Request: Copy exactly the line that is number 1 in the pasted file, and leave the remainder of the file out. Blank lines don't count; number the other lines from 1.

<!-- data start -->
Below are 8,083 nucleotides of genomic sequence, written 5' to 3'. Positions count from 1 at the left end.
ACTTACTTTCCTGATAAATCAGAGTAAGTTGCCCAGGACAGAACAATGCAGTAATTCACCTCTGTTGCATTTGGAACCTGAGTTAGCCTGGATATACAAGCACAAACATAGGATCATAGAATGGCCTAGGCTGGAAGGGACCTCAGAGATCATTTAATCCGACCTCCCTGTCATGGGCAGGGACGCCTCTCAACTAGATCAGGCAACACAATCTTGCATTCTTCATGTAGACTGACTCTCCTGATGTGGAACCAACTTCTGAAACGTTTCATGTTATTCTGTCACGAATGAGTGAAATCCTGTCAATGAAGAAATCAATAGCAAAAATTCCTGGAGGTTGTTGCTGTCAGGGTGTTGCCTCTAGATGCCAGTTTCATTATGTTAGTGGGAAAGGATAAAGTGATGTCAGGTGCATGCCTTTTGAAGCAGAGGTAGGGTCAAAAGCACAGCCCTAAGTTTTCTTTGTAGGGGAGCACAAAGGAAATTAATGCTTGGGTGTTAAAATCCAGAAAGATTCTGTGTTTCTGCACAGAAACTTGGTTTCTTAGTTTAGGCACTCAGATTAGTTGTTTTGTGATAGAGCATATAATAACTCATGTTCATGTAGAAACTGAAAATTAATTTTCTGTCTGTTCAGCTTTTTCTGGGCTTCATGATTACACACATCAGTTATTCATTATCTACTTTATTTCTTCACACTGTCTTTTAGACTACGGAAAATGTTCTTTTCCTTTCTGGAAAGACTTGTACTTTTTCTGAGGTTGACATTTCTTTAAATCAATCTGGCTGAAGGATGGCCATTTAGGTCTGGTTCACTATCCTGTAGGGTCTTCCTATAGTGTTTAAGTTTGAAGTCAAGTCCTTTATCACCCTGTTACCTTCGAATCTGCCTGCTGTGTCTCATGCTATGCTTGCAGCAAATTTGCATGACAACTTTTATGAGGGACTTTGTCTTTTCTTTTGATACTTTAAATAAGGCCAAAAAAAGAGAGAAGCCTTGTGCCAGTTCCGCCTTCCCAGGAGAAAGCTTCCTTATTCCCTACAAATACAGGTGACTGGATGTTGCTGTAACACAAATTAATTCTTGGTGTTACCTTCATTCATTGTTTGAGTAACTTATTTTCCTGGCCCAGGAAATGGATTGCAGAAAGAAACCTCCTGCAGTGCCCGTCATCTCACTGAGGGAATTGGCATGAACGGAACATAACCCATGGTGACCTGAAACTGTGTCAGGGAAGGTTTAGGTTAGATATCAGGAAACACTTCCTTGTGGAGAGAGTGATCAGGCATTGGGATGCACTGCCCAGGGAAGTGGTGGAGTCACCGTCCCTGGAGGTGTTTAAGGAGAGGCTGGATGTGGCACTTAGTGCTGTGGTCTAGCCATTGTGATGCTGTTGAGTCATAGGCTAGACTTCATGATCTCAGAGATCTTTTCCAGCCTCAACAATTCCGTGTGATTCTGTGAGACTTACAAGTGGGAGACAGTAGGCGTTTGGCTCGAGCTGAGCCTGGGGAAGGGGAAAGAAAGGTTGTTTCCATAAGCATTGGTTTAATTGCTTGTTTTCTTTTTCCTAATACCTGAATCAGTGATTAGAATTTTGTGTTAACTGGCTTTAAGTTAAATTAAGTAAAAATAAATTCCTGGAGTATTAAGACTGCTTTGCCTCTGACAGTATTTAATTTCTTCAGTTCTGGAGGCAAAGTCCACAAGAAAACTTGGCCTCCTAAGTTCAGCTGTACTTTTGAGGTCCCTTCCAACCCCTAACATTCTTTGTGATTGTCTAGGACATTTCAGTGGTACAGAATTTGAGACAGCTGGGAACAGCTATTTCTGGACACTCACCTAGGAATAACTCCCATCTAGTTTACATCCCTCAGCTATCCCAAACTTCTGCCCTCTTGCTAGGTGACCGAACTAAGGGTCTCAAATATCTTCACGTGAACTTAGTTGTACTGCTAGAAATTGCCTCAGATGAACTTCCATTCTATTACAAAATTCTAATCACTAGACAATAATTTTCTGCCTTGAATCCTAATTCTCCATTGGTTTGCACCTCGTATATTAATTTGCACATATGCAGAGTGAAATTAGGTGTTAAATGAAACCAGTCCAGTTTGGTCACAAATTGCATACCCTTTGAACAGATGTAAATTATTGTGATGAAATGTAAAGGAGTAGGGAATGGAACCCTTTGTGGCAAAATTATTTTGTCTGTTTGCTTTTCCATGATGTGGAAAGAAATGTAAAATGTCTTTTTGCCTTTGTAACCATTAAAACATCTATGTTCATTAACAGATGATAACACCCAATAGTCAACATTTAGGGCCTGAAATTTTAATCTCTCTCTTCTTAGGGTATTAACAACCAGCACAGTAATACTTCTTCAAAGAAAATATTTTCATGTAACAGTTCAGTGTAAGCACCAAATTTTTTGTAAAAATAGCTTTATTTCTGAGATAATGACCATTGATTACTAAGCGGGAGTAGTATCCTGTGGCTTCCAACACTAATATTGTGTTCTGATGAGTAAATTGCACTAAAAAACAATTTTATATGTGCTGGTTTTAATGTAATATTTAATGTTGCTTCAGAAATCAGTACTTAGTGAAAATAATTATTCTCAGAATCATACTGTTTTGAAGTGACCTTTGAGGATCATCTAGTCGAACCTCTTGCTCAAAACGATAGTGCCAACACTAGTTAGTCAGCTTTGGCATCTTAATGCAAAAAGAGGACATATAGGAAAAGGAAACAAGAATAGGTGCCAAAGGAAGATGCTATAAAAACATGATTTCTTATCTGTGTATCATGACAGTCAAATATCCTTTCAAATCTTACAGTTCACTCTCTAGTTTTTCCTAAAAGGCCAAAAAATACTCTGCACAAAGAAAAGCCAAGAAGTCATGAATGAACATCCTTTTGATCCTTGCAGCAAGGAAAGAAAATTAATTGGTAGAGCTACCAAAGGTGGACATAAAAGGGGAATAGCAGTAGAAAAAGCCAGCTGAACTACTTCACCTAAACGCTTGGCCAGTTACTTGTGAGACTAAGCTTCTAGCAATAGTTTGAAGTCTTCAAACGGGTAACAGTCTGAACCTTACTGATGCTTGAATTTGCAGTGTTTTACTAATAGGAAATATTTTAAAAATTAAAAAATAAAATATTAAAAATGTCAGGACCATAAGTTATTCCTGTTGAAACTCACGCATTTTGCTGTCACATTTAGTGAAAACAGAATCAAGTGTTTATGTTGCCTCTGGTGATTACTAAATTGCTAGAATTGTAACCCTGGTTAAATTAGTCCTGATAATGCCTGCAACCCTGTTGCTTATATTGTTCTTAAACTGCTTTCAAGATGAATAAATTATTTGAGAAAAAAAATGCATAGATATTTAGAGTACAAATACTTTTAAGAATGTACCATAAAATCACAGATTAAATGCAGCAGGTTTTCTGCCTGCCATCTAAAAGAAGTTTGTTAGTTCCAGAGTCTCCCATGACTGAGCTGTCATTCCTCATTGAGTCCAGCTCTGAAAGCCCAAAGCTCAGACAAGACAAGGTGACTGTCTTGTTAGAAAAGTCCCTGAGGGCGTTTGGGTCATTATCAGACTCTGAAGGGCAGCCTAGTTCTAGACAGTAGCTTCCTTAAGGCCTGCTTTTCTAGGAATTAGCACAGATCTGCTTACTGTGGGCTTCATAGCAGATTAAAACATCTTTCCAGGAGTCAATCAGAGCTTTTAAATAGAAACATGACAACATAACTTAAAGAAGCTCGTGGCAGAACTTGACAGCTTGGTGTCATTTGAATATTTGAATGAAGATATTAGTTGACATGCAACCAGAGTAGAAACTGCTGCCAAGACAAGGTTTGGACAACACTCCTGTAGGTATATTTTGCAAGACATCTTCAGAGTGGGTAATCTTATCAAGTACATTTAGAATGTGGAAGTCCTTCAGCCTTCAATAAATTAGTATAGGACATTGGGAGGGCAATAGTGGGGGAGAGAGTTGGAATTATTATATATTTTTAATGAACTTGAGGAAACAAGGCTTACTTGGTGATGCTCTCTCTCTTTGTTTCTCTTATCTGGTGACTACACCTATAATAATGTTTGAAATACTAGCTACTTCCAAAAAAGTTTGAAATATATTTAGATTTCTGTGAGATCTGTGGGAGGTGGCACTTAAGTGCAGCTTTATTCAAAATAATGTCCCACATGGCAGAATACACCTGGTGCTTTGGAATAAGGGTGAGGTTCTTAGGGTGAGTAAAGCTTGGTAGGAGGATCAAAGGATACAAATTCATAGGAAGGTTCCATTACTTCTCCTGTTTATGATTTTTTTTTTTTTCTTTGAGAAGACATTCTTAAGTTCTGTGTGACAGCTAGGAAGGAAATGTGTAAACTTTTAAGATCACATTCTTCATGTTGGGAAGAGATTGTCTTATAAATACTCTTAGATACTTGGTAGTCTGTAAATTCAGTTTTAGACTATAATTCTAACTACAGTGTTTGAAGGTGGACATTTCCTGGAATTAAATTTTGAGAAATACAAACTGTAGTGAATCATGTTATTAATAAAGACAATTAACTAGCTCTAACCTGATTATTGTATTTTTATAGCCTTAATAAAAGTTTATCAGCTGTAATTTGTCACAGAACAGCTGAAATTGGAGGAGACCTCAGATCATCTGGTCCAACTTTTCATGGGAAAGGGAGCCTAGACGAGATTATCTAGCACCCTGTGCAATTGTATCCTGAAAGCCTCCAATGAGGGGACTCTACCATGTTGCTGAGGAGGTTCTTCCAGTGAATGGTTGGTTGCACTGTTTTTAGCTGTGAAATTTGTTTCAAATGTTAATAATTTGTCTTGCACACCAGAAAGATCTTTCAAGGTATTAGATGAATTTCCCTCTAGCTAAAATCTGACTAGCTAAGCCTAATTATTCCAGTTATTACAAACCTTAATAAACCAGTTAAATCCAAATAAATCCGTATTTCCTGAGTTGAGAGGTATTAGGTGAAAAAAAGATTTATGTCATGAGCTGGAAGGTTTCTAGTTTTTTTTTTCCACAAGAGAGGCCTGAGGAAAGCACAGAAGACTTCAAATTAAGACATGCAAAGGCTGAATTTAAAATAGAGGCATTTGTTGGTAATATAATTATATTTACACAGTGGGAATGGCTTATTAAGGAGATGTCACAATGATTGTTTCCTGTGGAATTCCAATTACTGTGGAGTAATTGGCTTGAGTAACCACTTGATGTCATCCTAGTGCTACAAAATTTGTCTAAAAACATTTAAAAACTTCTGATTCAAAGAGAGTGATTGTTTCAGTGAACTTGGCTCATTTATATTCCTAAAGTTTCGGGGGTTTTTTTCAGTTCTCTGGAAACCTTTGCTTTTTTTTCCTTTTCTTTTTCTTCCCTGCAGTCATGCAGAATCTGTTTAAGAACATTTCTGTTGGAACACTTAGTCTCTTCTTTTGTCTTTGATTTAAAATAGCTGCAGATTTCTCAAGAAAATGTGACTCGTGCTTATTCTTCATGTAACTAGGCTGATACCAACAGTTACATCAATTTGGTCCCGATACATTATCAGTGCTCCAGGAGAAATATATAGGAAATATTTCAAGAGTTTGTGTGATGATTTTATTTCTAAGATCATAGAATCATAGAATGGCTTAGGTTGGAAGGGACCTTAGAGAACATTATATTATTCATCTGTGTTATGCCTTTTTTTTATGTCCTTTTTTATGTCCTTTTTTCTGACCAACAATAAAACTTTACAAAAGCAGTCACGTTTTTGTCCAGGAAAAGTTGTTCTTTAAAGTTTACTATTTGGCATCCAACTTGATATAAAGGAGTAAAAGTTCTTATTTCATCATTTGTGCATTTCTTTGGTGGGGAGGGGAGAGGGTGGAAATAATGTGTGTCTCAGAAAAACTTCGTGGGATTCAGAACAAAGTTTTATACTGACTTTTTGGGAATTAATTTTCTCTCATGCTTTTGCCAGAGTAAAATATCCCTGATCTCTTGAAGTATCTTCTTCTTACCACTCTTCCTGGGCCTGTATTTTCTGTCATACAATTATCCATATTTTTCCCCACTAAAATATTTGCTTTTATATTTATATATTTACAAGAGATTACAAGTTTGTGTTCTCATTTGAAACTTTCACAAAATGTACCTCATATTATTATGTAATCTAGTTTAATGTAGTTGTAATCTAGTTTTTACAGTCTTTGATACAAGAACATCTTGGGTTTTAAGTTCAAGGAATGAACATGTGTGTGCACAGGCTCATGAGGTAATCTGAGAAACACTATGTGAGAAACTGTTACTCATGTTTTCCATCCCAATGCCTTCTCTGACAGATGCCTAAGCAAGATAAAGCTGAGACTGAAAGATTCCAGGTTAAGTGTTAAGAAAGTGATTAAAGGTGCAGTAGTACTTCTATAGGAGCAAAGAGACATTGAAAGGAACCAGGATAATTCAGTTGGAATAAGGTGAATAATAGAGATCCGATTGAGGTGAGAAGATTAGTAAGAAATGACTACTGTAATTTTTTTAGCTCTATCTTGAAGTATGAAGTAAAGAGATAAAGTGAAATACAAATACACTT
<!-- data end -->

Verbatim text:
Below are 8,083 nucleotides of genomic sequence, written 5' to 3'. Positions count from 1 at the left end.